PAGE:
The Weekend Australian - Travel - - DES­TI­NA­TION AFLOAT -

The is­land is as round as a cala­mari ring. An idyl­lic oval of palm trees haloed by snow-white sand. Black-tip reef sharks streak through the shal­lows as we dock.

“Ever tried clams?” asks Tino, one of the crew, grin­ning from be­hind large, black sun­glasses. “I’ll show you how to catch them,” he says, hand­ing me a mask and snorkel. We wade into the warm shal­lows. “Look,” he says. “See them? Poke the hook into the cor­ner while she’s open, wait for it to clamp shut, and then tug gen­tly.”

I push my face be­neath the sur­face and slip the metal be­tween the clam’s lips, swirled blue-and-green like car­ni­val lip­stick. After sev­eral yanks it comes free and I hold aloft the stick with primeval glee. Tino coaxes it open with a knife, carves out the en­trails, adds a squeeze of lime, and of­fers it to me on the pearles­cent plate. I slurp it down, sea­wa­ter drib­bling on my chin.

We are at Takapoto, the first port of call on our voy­age aboard Aranui 5, which has sailed out of Papeete har­bour the pre­vi­ous day. Part cargo ship and part cruise liner, it de­liv­ers ce­ment, cars, sugar and tourists to the Mar­que­sas, a French-pro­tec­torate ar­chi­pel­ago that, on a map, ap­pears lit­tle more than toast crumbs sprin­kled in French Poly­ne­sia, a tri­an­gle of the vast Pa­cific Ocean, with Hawaii, Easter Is­land and New Zealand form­ing its three out­er­most points. It is one of the most re­mote clus­ters of is­lands in the world. So iso­lated, in fact, the time zone is 30 min­utes ahead of Tahiti. With careful plan­ning, most sail­ing is done overnight, so we can en­joy as much of the is­lands as pos­si­ble dur­ing the day. Only two full days are spent at sea and dur­ing those the crew of­fers lec­tures on topics such as Poly­ne­sian his­tory and tra­di­tional dance.

With a rep­u­ta­tion for be­ing “the most beau­ti­ful is­lands on the face of the Earth” (ac­cord­ing to Paul Th­er­oux), it will prob­a­bly come as no sur­prise that their re­mote­ness has at­tracted an alumni of writ­ers and ad­ven­tur­ers. Th­er­oux toured the is­lands in 1991, on an ear­lier ver­sion of the Aranui, while re­search­ing his travel nar­ra­tive The Happy Isles of Ocea­nia. How­ever, Robert Louis Steven­son de­clared the Mar­que­sas looked “just like the Scot­tish High­lands” when he vis­ited in 1888.

There is noth­ing high­lands-like about the vol­canic peaks I spy from my port­hole after three days of sail­ing. Aranui 5 is a 125m dual-pur­pose cruise ship and freighter that de­liv­ers sup­plies to the Mar­que­sas Is­lands. It holds 254 pas­sen­gers (103 cab­ins) and 41 crew. Ac­tiv­i­ties range from vis­it­ing ar­chae­o­log­i­cal sites and watch­ing tra­di­tional dance demon­stra­tions to call­ing at hand­i­craft cen­tres and mu­se­ums. A 50-per­son “whale boat” is used to trans­fer pas­sen­gers be­tween the ship and is­land land­ings. On sea days, work­shops in­clude co­conut-palm weav­ing, dance classes and lec­tures on Poly­ne­sian his­tory. The fi­nal stop at Bora Bora in­cludes a pic­nic on a pri­vate is­land; ac­tiv­i­ties such as swim­ming with rays and sharks or a he­li­copter tour cost ex­tra. Div­ing is avail­able on Ran­giroa and Bora Bora. Book ahead for 2018 with sav­ings of 10 per cent on 14-day voy­ages de­part­ing Papeete on Jan­uary 13, March 29 and June 12. From $7830 a per­son twin-share, in­clud­ing most shore ex­cur­sions, twice-weekly laun­dry ser­vice and wine with meals. Air Tahiti Nui flies from Auck­land to Papeete. More:;; air­tahit­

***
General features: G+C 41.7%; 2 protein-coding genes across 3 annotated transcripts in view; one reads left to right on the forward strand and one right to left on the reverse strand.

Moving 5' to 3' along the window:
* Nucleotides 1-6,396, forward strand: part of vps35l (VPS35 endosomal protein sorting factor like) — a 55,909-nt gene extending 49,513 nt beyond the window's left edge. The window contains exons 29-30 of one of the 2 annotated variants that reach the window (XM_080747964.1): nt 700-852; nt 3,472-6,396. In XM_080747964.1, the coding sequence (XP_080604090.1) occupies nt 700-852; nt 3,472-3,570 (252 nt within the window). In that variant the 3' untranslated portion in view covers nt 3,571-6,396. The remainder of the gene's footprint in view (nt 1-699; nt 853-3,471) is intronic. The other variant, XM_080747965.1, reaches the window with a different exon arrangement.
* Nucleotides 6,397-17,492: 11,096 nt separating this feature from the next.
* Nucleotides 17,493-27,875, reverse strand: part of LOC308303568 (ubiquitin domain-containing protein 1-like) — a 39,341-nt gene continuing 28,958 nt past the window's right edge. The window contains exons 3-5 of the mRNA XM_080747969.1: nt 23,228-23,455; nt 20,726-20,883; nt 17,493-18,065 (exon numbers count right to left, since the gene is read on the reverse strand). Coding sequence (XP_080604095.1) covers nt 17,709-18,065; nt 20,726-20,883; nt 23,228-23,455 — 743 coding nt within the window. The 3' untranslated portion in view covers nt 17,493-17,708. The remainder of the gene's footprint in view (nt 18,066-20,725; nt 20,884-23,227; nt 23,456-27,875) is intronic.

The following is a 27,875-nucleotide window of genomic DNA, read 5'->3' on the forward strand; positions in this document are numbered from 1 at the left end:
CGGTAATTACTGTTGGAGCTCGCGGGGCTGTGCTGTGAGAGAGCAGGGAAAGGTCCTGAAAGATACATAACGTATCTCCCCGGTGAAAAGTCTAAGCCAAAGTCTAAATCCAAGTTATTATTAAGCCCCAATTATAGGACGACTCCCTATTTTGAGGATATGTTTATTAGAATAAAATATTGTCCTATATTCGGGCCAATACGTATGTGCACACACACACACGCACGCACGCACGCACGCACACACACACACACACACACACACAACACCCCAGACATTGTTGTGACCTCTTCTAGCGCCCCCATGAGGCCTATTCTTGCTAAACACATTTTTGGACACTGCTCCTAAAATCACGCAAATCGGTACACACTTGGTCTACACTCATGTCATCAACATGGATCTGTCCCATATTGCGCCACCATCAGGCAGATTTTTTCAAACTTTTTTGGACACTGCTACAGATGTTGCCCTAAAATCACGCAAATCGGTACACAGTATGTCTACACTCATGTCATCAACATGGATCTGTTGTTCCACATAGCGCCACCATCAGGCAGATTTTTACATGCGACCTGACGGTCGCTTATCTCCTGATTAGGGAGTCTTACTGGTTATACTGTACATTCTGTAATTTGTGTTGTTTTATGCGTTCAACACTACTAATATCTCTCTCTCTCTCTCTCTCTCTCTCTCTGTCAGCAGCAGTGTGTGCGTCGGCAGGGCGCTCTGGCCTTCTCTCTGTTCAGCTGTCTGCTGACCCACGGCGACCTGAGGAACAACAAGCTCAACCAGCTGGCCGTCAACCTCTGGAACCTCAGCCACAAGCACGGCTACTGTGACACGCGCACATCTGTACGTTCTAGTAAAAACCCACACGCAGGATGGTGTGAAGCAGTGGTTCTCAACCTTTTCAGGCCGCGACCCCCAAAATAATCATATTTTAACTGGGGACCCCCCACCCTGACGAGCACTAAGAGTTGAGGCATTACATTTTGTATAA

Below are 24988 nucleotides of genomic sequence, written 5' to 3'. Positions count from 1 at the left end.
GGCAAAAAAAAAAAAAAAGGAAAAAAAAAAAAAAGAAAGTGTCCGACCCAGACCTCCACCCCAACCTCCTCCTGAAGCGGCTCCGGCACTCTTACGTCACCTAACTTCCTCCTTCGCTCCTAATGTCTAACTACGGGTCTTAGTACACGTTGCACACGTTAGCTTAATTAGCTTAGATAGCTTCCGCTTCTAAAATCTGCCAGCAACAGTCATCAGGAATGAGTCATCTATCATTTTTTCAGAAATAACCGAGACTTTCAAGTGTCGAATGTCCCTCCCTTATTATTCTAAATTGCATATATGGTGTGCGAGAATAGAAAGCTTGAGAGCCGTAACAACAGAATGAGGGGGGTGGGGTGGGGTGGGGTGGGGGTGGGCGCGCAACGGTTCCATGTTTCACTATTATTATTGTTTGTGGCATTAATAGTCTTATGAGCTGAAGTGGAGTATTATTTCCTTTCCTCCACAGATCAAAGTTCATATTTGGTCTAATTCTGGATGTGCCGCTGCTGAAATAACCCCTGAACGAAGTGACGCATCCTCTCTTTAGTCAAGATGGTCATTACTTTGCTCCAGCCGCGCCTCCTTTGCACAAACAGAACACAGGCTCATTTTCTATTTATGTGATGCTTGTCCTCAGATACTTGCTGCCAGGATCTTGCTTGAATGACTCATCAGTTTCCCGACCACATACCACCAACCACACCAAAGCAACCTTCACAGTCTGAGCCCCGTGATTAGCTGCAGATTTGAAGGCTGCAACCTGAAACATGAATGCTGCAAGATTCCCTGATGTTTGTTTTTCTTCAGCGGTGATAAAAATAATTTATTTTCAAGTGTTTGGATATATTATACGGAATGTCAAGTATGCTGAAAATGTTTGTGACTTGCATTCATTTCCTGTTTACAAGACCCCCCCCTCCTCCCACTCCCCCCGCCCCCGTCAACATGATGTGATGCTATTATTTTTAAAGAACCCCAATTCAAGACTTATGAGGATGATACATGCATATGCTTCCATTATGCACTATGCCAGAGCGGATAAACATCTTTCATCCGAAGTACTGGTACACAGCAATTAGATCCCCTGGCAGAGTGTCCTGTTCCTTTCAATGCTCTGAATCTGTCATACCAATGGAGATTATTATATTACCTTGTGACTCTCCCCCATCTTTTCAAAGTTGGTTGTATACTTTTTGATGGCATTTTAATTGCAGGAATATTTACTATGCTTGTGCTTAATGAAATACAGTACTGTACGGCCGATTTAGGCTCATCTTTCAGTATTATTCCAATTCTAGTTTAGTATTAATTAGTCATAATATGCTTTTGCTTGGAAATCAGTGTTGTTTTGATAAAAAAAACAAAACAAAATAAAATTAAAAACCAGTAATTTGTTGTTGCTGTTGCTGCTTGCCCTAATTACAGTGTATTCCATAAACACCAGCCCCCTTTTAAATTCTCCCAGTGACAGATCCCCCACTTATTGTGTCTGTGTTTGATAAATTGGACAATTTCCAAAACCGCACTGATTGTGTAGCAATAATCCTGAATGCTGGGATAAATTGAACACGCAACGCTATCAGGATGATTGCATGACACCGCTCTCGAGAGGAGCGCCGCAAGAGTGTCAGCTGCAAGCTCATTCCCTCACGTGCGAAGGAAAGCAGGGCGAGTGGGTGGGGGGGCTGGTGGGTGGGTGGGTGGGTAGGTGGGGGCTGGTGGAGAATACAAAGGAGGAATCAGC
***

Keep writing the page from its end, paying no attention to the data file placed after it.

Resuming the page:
Sur­round­ing the ship is an am­phithe­atre of wild­ness, where the cobalt-blue ocean pounds against steep green slopes streaked by wa­ter­falls. We’ve an­chored in Taio­hae Bay at Nuku Hiva, largest of the Mar­que­sas Is­lands. Not much has changed since 23-year-old Her­man Melville, au­thor of Moby-Dick, jumped ship here in 1842 to es­cape his job on a whal­ing boat. It’s cer­tainly the least busy cap­i­tal you’ll visit. There are a few shops, a post of­fice, a bank and a pretty Catholic church. Rush hour con­sists of three or four men descal­ing the catch of the day on the docks.

We are bun­dled into 4WDs and driven in­land to Ka­mui­hei, a me’ae (sa­cred cer­e­mo­nial com­plex) that has been slowly cleared of ferns and trees by French ar­chae­ol­o­gists Marie-Noelle and Pierre Ot­tino-Garanger. Clus­ters of boul­ders form ghostly out­lines — pet­ro­glyphs of tur­tles, hu­man fig­ures and fish.

“We still don’t know their mean­ing, but it’s be­lieved the val­ley may con­tain 500 or more,” ex­plains our French guide, Char­lotte. Lower down she points to a pit built into the rocks. “It’s where hu­mans were kept be­fore be­ing sac­ri­ficed,” she says in an eerie whis­per. Two ju­nior pas­sen­gers in our group stare wide-eyed into the hole.

Why was there can­ni­bal­ism in par­adise? Ten­sions be­tween lo­cal clans were fraught, but worse en­e­mies were to come. In 1595, when Span­ish ex­plorer Al­varo de Men­dana dis­cov­ered the ar­chi­pel­ago — he named them Las Mar­que­sas after his pa­tron the Mar­quis of Canete, viceroy of Peru — his ship was greeted by more than 400 va’a (ca­noes). Fright­ened by the lo­cals’ long hair, tat­toos and loin­cloths, Men­dana’s men pan­icked when is­lan­ders came aboard and be­gan tak­ing their glass, iron and guns, and started to shoot. When Men­dana raised an­chor two weeks later, he left be­hind a date carved into a tree and more than 200 dead Poly­ne­sians.

The is­lan­ders had a 200-year re­prieve, but a se­ries of events oc­curred that brought their way of life to the brink of ex­tinc­tion. At the end of the 18th cen­tury, Catholic mis­sion­ar­ies ar­rived. Hor­ri­fied at the un­in­hib­ited sex lives of the lo­cals, their naked­ness, scar­i­fi­ca­tion of the

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